pills As Prescribed

Substantial evidence, the evidentiary standard for effectiveness established in 1962 by the US Federal Food, Drug, and Cosmetic Act (FD&C Act), is the measure against which all drugs and biologics are approved in the United States. This standard is, in large part, what makes the FDA’s approval standard often considered the worldwide “gold standard” for drug approvals. Now, recent draft guidance issued by FDA looks to refine this standard even further.
FDA’s Center for Biologics Evaluation and Research (CBER), the locus of regulating cell and gene therapies among other expanding areas of biotech, is poised for change on a number of important fronts—leadership, significant growth, and plans to address challenging scientific and regulatory issues. With a well-earned reputation of stability, and slow, plodding progress, moments with so many elements in flux at FDA don’t come around often, so it is worth keeping an eye on how these begin to unfold to have a sense of where CBER—central to many of the exciting developments in industry—is headed.
The Federal Trade Commission (FTC), supported by the Food and Drug Administration (FDA), issued a policy statement on September 14 indicating that the FTC intends to “scrutinize improper Orange Book listings” to identify potential violations of Section 5 of the FTC Act, which prohibits, among other things, unfair methods of competition.
Biotech Week Boston
For our third and final Biotech Week Boston post, partner Stephen Altieri—one of the many within our 250-member-strong comprehensive cross-practice life sciences team with an advanced scientific degree—discusses efficient patent protection for emerging biotech companies with patent agent Emily Coury.
Biotech Week Boston
Fundraising is one of the key activities in the lifecycle of an emerging company: many CEOs of emerging companies have stated that they are always in financing mode. Given the high cost of bringing life science products to market, raising funds is especially challenging in the biotechnology sector.
Biotech Week Boston
Today marks the kickoff of the Biotech Week Boston event series, and for the rest of the week our As Prescribed blog will feature posts exclusively from our Boston life sciences lawyers. Local partners Michael Barron, Laurie Burlingame, and Stephen Altieri will be blogging from the capital of the commonwealth, where they are expressly positioned to advise biotech companies at all phases of their lifecycles, as well as the entities that invest in them.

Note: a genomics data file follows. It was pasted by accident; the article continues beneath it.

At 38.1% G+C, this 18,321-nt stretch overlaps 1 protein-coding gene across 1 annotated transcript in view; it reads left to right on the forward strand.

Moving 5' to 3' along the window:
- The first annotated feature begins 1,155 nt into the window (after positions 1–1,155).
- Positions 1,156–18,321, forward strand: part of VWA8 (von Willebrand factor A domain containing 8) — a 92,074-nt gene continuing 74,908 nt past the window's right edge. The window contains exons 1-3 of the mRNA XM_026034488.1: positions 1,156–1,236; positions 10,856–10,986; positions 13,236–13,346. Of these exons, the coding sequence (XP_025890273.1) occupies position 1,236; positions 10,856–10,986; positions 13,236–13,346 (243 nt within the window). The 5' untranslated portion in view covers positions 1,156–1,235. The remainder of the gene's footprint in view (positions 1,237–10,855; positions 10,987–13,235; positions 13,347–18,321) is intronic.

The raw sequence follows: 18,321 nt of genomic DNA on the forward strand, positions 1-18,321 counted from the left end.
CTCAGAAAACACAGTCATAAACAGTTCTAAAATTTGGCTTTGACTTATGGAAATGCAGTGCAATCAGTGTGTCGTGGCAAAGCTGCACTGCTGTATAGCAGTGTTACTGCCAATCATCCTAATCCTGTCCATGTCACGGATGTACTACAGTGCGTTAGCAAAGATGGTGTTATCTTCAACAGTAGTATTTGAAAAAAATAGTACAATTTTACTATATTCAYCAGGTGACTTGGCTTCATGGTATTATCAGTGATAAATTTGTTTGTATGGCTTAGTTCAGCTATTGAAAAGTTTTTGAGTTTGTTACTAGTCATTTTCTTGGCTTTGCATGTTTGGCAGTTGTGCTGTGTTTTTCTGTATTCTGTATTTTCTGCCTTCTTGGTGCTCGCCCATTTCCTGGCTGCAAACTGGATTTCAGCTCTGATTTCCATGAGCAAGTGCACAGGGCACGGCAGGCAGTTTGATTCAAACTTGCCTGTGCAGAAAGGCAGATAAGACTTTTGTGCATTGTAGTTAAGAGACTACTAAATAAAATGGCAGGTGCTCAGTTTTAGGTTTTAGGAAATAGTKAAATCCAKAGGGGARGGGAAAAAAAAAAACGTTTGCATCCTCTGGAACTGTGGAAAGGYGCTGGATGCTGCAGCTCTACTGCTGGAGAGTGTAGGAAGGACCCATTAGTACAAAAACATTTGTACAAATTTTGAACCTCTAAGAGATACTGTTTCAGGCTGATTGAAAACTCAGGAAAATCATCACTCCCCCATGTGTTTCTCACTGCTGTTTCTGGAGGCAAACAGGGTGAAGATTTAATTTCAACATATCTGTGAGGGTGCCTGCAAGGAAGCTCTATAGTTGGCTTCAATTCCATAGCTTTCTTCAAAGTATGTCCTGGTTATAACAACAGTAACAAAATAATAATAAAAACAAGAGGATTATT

After almost a decade, the Food and Drug Administration (FDA or Agency) finalized the Informed Consent guidance document (Final Guidance). The Final Guidance finalizes the 2014 draft Informed Consent Information Sheet guidance document (Draft Guidance) and supersedes the 1998 FDA guidance document, “A Guide to Informed Consent.” FDA issued the Final Guidance as part of an ongoing effort to modernize and harmonize its human subject protection policies and regulations.
FDA recently issued draft guidance with updated recommendations for implementing the International Council for Harmonisation’s (ICH’s) guidelines on good clinical practice (GCP). The goal of the draft guidance is to modernize the design and conduct of clinical trials, making them more agile while maintaining data integrity and participant protections. FDA has initiated a public consultation period, seeking feedback on the guidance and how its recommendations should be applied to increasingly diverse trial types and data sources.
In a continuing effort to improve the quality system effectiveness of human drug manufacturing sites, FDA revised MAPP 5014.1, Understanding CDER’s Risk-Based Site Selection Model (Site Selection MAPP or the Policy).
As drug shortages are once again front-page crises news, demanding drastic action by FDA—currently with a particular focus on sterile, injectable platinum-based chemotherapy drugs—a refresher on the scope of FDA’s tools to address a drug shortage is useful.